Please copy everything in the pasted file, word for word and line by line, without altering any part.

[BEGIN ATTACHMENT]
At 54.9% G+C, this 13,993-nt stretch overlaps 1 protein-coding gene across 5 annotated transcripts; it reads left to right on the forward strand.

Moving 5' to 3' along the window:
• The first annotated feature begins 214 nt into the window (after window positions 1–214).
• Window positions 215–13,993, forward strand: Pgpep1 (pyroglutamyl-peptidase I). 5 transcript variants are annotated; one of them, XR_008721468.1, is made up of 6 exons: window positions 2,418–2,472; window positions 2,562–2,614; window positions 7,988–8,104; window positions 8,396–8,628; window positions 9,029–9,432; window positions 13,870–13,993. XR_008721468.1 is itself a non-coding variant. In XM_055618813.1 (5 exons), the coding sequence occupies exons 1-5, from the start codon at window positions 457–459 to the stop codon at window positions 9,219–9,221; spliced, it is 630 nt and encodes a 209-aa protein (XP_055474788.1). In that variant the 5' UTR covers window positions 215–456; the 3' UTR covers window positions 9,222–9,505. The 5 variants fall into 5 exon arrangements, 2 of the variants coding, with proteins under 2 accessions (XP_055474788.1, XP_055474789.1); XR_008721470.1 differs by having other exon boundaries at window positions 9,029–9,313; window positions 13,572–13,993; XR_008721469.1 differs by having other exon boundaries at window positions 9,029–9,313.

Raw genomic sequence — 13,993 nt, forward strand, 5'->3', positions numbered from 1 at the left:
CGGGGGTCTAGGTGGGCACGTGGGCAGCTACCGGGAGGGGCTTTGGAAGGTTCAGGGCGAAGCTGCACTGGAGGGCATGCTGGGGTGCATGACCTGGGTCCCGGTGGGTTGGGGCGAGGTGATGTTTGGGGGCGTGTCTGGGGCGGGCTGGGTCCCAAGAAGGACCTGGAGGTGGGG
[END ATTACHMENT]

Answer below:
At 54.9% G+C, this 13,993-nt stretch overlaps 1 protein-coding gene across 5 annotated transcripts; it reads left to right on the forward strand.

Moving 5' to 3' along the window:
• The first annotated feature begins 214 nt into the window (after window positions 1–214).
• Window positions 215–13,993, forward strand: Pgpep1 (pyroglutamyl-peptidase I). 5 transcript variants are annotated; one of them, XR_008721468.1, is made up of 6 exons: window positions 2,418–2,472; window positions 2,562–2,614; window positions 7,988–8,104; window positions 8,396–8,628; window positions 9,029–9,432; window positions 13,870–13,993. XR_008721468.1 is itself a non-coding variant. In XM_055618813.1 (5 exons), the coding sequence occupies exons 1-5, from the start codon at window positions 457–459 to the stop codon at window positions 9,219–9,221; spliced, it is 630 nt and encodes a 209-aa protein (XP_055474788.1). In that variant the 5' UTR covers window positions 215–456; the 3' UTR covers window positions 9,222–9,505. The 5 variants fall into 5 exon arrangements, 2 of the variants coding, with proteins under 2 accessions (XP_055474788.1, XP_055474789.1); XR_008721470.1 differs by having other exon boundaries at window positions 9,029–9,313; window positions 13,572–13,993; XR_008721469.1 differs by having other exon boundaries at window positions 9,029–9,313.

Raw genomic sequence — 13,993 nt, forward strand, 5'->3', positions numbered from 1 at the left:
CGGGGGTCTAGGTGGGCACGTGGGCAGCTACCGGGAGGGGCTTTGGAAGGTTCAGGGCGAAGCTGCACTGGAGGGCATGCTGGGGTGCATGACCTGGGTCCCGGTGGGTTGGGGCGAGGTGATGTTTGGGGGCGTGTCTGGGGCGGGCTGGGTCCCAAGAAGGACCTGGAGGTGGGG